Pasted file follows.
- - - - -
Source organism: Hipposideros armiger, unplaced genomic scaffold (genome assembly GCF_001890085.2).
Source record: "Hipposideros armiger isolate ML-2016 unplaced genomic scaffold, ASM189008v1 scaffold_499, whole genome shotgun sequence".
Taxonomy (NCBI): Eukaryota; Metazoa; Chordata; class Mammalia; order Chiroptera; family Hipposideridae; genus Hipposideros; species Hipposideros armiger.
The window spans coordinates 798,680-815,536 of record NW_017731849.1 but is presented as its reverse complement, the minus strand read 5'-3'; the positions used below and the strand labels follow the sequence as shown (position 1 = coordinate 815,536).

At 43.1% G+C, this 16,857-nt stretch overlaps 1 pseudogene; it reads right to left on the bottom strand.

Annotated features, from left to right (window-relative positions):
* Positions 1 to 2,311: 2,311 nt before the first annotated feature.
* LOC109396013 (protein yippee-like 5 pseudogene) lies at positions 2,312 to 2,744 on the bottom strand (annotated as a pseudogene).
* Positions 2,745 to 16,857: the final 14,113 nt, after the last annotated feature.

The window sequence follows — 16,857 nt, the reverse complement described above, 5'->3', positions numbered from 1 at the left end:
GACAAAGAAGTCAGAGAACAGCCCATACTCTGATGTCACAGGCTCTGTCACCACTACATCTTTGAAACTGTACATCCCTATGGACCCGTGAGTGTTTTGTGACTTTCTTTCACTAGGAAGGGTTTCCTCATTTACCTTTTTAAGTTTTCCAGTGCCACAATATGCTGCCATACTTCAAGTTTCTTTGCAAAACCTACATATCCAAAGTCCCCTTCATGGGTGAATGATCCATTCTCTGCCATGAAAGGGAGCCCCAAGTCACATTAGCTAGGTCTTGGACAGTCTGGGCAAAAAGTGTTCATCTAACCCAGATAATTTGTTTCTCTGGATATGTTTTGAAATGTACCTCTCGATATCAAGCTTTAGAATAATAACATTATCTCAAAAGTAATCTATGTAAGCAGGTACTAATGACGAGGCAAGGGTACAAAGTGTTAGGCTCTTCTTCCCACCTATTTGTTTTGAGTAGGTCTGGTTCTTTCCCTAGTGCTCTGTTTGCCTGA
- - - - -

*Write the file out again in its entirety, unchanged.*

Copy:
Source organism: Hipposideros armiger, unplaced genomic scaffold (genome assembly GCF_001890085.2).
Source record: "Hipposideros armiger isolate ML-2016 unplaced genomic scaffold, ASM189008v1 scaffold_499, whole genome shotgun sequence".
Taxonomy (NCBI): Eukaryota; Metazoa; Chordata; class Mammalia; order Chiroptera; family Hipposideridae; genus Hipposideros; species Hipposideros armiger.
The window spans coordinates 798,680-815,536 of record NW_017731849.1 but is presented as its reverse complement, the minus strand read 5'-3'; the positions used below and the strand labels follow the sequence as shown (position 1 = coordinate 815,536).

At 43.1% G+C, this 16,857-nt stretch overlaps 1 pseudogene; it reads right to left on the bottom strand.

Annotated features, from left to right (window-relative positions):
* Positions 1 to 2,311: 2,311 nt before the first annotated feature.
* LOC109396013 (protein yippee-like 5 pseudogene) lies at positions 2,312 to 2,744 on the bottom strand (annotated as a pseudogene).
* Positions 2,745 to 16,857: the final 14,113 nt, after the last annotated feature.

The window sequence follows — 16,857 nt, the reverse complement described above, 5'->3', positions numbered from 1 at the left end:
GACAAAGAAGTCAGAGAACAGCCCATACTCTGATGTCACAGGCTCTGTCACCACTACATCTTTGAAACTGTACATCCCTATGGACCCGTGAGTGTTTTGTGACTTTCTTTCACTAGGAAGGGTTTCCTCATTTACCTTTTTAAGTTTTCCAGTGCCACAATATGCTGCCATACTTCAAGTTTCTTTGCAAAACCTACATATCCAAAGTCCCCTTCATGGGTGAATGATCCATTCTCTGCCATGAAAGGGAGCCCCAAGTCACATTAGCTAGGTCTTGGACAGTCTGGGCAAAAAGTGTTCATCTAACCCAGATAATTTGTTTCTCTGGATATGTTTTGAAATGTACCTCTCGATATCAAGCTTTAGAATAATAACATTATCTCAAAAGTAATCTATGTAAGCAGGTACTAATGACGAGGCAAGGGTACAAAGTGTTAGGCTCTTCTTCCCACCTATTTGTTTTGAGTAGGTCTGGTTCTTTCCCTAGTGCTCTGTTTGCCTGA